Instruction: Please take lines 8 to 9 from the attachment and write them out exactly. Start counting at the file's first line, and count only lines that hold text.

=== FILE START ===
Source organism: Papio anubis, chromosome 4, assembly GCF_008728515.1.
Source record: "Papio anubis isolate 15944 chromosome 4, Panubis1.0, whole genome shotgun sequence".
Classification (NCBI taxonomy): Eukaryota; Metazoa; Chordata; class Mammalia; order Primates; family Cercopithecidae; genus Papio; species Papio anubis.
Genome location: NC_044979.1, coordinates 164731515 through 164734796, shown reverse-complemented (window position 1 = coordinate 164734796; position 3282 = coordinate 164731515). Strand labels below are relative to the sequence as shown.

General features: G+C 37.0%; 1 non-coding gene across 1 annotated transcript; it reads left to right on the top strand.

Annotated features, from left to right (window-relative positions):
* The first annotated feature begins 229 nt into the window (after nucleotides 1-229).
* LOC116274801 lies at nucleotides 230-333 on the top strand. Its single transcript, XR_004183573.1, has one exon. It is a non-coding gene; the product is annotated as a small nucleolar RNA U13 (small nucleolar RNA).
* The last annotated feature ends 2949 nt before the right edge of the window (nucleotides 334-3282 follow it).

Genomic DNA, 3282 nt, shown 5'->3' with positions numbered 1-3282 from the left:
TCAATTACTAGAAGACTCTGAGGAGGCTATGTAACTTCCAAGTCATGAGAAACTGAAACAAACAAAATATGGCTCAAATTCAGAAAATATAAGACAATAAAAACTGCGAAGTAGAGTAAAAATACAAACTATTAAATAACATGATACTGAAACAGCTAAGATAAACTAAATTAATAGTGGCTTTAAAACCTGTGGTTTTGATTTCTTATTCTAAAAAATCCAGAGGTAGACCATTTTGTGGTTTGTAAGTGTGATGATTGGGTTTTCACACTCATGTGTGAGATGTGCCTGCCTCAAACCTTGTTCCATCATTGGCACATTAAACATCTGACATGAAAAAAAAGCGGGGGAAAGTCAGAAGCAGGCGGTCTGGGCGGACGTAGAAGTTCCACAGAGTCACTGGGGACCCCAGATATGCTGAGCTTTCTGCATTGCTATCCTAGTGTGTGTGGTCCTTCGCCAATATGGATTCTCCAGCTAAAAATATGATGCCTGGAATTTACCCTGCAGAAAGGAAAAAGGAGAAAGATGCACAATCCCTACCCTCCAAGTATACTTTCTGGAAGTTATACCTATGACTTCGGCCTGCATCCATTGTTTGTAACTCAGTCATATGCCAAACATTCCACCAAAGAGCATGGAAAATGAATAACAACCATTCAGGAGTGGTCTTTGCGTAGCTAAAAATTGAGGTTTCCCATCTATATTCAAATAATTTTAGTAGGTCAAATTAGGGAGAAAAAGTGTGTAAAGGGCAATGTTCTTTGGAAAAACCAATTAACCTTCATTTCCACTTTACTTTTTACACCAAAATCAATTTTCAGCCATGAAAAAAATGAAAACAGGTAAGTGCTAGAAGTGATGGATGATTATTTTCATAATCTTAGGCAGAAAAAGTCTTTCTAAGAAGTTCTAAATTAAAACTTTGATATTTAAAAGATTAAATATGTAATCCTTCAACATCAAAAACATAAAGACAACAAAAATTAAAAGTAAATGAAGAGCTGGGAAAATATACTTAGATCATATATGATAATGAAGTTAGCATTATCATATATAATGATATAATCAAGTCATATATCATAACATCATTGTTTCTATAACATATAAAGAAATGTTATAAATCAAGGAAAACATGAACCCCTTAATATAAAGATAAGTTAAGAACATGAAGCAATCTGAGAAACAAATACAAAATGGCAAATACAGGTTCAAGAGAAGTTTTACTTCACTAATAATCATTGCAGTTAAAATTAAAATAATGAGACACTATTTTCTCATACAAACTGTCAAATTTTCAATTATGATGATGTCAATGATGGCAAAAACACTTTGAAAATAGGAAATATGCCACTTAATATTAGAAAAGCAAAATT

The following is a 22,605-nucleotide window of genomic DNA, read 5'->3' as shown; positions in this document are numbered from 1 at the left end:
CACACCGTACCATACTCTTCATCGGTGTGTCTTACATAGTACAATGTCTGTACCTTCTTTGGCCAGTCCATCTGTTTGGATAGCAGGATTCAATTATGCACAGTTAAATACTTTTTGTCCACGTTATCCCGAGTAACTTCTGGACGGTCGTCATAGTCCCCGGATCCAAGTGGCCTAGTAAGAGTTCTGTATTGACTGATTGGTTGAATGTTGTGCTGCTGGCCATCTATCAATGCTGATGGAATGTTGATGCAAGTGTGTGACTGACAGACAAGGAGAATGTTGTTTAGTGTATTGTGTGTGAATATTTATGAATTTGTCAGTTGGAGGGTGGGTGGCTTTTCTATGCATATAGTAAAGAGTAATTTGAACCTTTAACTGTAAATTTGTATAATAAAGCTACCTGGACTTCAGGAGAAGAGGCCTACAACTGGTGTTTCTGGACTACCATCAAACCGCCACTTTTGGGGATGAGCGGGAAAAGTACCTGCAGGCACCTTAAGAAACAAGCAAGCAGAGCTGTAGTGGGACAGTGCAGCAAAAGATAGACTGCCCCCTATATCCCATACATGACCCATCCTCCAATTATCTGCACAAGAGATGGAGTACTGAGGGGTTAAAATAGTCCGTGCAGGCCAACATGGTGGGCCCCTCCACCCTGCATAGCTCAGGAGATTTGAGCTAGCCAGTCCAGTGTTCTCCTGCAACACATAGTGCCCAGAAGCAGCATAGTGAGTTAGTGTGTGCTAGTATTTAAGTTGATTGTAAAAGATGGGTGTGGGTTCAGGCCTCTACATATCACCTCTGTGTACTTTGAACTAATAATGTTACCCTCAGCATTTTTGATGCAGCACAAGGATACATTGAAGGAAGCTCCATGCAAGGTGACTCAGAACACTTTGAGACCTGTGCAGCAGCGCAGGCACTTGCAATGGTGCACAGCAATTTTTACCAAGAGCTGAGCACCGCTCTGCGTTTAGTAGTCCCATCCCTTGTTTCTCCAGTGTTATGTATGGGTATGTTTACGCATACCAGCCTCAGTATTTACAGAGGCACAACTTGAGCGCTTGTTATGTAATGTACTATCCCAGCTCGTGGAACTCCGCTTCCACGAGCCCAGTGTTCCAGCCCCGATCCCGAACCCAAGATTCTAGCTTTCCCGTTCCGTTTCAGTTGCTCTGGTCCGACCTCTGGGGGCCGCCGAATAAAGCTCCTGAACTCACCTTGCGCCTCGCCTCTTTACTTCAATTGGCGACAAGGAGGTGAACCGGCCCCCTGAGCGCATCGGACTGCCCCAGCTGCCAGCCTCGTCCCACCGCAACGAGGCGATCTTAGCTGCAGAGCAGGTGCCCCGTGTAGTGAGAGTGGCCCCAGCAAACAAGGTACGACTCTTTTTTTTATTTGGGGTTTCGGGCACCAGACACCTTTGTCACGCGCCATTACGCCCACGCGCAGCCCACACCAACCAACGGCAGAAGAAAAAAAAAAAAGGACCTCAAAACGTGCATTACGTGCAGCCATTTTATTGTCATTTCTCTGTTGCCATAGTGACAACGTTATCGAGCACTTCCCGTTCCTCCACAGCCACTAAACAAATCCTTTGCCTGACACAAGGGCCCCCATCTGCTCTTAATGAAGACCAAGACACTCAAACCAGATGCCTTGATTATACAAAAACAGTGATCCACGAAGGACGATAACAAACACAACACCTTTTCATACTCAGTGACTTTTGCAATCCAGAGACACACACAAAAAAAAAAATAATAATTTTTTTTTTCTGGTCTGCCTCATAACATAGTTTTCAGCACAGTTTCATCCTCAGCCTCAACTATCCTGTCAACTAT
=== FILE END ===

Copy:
* LOC116274801 lies at nucleotides 230-333 on the top strand. Its single transcript, XR_004183573.1, has one exon. It is a non-coding gene; the product is annotated as a small nucleolar RNA U13 (small nucleolar RNA).
* The last annotated feature ends 2949 nt before the right edge of the window (nucleotides 334-3282 follow it).